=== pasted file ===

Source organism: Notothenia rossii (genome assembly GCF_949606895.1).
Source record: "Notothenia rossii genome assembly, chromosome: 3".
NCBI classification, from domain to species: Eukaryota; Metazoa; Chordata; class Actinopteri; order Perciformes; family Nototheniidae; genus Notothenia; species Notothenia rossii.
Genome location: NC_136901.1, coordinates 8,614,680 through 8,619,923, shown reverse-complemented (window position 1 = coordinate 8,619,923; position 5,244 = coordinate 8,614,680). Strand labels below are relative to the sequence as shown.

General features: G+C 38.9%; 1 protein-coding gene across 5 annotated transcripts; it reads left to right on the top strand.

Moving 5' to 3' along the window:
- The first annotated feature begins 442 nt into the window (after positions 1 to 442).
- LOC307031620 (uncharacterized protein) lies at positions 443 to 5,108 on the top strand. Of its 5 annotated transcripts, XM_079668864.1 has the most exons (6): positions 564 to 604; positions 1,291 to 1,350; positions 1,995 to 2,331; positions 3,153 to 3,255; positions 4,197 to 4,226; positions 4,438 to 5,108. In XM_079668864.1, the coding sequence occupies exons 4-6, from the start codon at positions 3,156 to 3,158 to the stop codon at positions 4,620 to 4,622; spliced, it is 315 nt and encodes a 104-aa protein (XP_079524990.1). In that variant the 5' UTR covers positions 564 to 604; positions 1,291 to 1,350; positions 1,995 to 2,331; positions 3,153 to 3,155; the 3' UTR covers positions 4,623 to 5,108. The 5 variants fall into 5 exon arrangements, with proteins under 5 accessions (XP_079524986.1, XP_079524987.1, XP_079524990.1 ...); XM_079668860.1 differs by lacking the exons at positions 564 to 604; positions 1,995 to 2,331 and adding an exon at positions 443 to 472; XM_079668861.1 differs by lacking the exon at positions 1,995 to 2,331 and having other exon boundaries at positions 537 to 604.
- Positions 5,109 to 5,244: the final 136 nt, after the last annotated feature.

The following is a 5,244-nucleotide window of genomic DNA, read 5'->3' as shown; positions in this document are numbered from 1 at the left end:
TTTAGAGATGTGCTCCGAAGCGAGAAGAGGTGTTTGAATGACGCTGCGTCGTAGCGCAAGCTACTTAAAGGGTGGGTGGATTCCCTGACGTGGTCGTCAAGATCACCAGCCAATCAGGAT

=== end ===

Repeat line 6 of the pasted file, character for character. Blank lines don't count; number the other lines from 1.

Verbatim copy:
Moving 5' to 3' along the window: